An assistant nursing manager at a New York City hospital, who told his family he believed he had contracted the coronavirus after being exposed at work, died Tuesday evening, his sister said.
The death of Kious Jordan Kelly, 48, was confirmed by Mount Sinai Hospital. It comes amid an escalating crisis in New York in which hospitals are faced with surging numbers of coronavirus patients and shortages of crucial medical equipment and protective gear for staffers.
Kelly suffered from severe asthma, said his sister, Marya Sherron, but she questioned whether his death could have been prevented and expressed alarm over the reports of inadequate protection for health care workers.
“There’s only going to be more,” Sherron said. “He’s not the only one with asthma. He’s not the only one with conditions who is going to work every day helping and fighting for people.”
Mount Sinai Hospital did not respond to specific questions about how Kelly was exposed to the virus, but it insisted that it has provided workers with the necessary protective equipment.
“This crisis is straining the resources of all New York area hospitals and while we do — and have had — enough protective equipment for our staff, we will all need more in the weeks ahead,” a spokesperson said. “This crisis is only growing and it’s essential that we not only have all the right equipment but that we come together to help and support one another.”
In an earlier statement, the hospital described Kelly as “a compassionate colleague, friend and selfless caregiver.”
“Today, we lost another hero,” the statement added.
A colleague confirmed that Kelly had been working directly with coronavirus patients at the Mount Sinai West medical center.
“He was moving them, transporting them, going into their rooms,” said the colleague, who asked to remain anonymous for fear of jeopardizing the person’s job. “He used to do whatever he needed to do to decongest the emergency department or help the nurses out so patients wouldn’t sit in the hallway exposing others.”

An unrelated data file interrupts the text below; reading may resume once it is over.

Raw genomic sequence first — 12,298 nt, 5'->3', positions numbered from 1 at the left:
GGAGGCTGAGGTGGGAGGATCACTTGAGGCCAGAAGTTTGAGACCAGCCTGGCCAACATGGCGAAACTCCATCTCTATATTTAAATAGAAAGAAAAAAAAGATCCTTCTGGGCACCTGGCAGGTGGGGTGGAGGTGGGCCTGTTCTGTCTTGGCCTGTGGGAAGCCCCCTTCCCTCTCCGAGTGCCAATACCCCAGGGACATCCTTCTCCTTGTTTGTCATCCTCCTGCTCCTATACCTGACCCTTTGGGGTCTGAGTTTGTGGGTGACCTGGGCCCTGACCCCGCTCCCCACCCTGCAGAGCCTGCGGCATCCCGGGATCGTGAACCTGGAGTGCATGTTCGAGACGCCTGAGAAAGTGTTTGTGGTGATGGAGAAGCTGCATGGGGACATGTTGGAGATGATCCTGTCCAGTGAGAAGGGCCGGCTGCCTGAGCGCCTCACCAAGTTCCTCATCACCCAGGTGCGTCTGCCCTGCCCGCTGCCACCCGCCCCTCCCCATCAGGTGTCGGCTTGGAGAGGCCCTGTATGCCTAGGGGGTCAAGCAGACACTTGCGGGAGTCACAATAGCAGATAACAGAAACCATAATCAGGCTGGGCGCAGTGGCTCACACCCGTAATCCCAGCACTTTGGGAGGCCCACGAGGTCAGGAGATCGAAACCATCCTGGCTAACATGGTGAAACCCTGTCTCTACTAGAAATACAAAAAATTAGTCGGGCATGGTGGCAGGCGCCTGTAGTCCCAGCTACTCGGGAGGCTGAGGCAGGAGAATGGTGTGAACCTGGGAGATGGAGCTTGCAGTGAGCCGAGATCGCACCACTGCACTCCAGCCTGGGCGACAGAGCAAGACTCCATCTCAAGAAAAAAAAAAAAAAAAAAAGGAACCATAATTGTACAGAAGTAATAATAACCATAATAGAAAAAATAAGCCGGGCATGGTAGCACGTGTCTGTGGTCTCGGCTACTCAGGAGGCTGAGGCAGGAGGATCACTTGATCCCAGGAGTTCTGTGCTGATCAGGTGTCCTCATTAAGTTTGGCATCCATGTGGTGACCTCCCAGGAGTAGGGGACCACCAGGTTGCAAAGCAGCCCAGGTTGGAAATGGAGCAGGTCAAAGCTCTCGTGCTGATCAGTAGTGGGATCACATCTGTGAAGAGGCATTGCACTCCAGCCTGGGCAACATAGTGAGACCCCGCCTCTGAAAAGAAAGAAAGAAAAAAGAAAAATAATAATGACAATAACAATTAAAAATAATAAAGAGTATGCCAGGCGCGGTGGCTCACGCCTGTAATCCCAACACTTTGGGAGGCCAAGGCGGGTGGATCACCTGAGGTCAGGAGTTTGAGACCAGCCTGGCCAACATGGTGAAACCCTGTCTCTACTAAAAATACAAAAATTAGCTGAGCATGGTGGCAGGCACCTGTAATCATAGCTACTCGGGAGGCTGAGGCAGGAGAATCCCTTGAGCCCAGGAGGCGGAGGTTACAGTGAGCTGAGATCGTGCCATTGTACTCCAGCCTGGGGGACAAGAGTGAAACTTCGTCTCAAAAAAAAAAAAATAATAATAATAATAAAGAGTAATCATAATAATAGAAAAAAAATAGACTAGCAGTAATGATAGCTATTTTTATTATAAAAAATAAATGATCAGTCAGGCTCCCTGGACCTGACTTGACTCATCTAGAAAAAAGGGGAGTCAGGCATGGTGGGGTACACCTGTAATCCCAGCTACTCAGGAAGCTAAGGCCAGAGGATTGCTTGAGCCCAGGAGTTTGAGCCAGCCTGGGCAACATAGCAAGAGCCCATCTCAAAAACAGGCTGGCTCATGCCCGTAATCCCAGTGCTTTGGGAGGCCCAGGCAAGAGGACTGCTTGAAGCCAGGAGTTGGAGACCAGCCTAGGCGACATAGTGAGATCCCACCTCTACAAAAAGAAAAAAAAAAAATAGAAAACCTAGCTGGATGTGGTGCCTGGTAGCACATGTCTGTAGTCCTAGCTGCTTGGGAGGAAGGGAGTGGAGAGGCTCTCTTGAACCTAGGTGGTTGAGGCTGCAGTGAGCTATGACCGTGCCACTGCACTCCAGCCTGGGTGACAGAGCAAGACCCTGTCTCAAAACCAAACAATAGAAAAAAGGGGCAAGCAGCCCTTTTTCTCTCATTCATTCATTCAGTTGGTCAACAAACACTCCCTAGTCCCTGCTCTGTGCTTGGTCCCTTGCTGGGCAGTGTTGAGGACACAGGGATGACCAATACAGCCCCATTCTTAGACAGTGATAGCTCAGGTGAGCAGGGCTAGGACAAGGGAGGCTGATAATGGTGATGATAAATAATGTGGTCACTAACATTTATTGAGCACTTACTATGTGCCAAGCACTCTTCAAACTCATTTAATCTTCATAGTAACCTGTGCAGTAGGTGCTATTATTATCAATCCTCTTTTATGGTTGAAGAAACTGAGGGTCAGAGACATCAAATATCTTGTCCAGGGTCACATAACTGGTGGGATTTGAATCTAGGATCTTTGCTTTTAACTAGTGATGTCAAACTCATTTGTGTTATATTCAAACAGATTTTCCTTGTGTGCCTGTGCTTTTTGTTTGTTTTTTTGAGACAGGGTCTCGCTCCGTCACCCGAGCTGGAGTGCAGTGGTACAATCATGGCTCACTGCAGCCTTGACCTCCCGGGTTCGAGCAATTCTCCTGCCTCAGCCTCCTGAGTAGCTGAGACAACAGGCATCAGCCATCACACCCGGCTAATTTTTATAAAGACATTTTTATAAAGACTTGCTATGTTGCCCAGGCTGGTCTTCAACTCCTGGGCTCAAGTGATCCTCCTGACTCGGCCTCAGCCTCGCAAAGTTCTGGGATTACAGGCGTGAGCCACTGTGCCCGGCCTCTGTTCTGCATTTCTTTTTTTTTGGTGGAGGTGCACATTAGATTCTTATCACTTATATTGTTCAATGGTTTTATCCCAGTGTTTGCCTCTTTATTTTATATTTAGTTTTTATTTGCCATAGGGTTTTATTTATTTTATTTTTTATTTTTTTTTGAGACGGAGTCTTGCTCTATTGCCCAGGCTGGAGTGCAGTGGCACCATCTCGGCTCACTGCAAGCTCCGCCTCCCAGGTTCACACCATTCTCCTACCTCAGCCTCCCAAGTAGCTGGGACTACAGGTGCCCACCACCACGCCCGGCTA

“He paid the ultimate price for working too hard and caring too much,” the colleague added.
Kelly was born in Chicago and grew up in Lansing, Michigan, his sister said. He was valedictorian of his high school and worked as a dancer for many years before becoming a nurse.
“He was born with a hole in his lung, and my mom talked about how she was told he wasn’t going to live and he healed,” Sherron said. “He wasn’t supposed to be able to do a lot of things physically that he did, and we were always in awe. ”
The last time Sherron heard from her older brother was via text message. He got in touch on March 18, Sherron said, telling her that he had been moved to the intensive care unit at the main Mount Sinai Hospital and that he couldn’t talk because he was on a ventilator. He sent her a photo and told her he would be OK and not to worry the rest of the family. Six days later, he was dead.
“He was the best. He was just the most giving, selfless person,” Sherron said. “He would always find a way to make you smile.”
Joseph Fuoco, the son of a former patient, described Kelly as an angel in a post on Mount Sinai’s website, where he recounted how Kelly took care of his dying mother.
“He showed my mom and us empathy and compassion that helped us get through the weekend and what was to come,” Fuoco said. “He went above and beyond and is an asset to the hospital.”
Kelly’s family, like the loved ones of any coronavirus patient, were barred from visiting him in the hospital because of the risk of transmission.
His sister said she’s still wrestling with the fact that her younger brother died alone.
“I want his unit, the hospital and health care providers to get the protective gear they need,” Sherron said.